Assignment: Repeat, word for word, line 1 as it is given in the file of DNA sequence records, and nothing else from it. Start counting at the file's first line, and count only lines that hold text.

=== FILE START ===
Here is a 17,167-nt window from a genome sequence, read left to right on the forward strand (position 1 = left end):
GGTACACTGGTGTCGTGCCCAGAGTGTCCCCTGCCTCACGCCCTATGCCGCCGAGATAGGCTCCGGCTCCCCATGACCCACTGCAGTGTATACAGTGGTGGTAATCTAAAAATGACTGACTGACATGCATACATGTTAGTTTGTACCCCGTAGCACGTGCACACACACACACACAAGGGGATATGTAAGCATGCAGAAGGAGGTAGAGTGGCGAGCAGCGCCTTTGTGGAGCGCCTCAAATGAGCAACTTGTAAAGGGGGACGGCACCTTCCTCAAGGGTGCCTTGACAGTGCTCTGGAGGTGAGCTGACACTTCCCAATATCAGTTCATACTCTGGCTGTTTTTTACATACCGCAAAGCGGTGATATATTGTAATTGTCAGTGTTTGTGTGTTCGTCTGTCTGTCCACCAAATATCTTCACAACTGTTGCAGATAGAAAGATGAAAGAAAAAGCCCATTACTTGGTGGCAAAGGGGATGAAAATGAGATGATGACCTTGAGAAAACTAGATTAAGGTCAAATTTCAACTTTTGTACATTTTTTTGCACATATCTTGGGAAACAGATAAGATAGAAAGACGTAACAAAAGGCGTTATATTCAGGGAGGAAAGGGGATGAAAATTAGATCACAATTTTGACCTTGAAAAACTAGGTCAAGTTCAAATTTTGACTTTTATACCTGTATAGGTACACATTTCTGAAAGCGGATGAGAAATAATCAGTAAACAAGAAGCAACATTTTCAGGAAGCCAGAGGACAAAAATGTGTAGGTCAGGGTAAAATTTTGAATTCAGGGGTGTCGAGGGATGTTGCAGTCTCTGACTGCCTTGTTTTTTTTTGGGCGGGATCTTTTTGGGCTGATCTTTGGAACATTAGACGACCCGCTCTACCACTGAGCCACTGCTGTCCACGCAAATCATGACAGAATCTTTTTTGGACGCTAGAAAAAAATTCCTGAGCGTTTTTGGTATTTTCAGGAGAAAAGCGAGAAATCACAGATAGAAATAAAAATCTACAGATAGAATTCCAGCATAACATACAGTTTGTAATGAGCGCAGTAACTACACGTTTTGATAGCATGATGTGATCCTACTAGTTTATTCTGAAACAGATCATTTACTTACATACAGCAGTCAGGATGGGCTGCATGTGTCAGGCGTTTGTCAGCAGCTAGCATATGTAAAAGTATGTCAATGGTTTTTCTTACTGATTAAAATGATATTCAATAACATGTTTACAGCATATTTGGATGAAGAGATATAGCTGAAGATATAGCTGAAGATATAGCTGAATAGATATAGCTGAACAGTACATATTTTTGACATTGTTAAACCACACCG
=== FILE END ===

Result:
Here is a 17,167-nt window from a genome sequence, read left to right on the forward strand (position 1 = left end):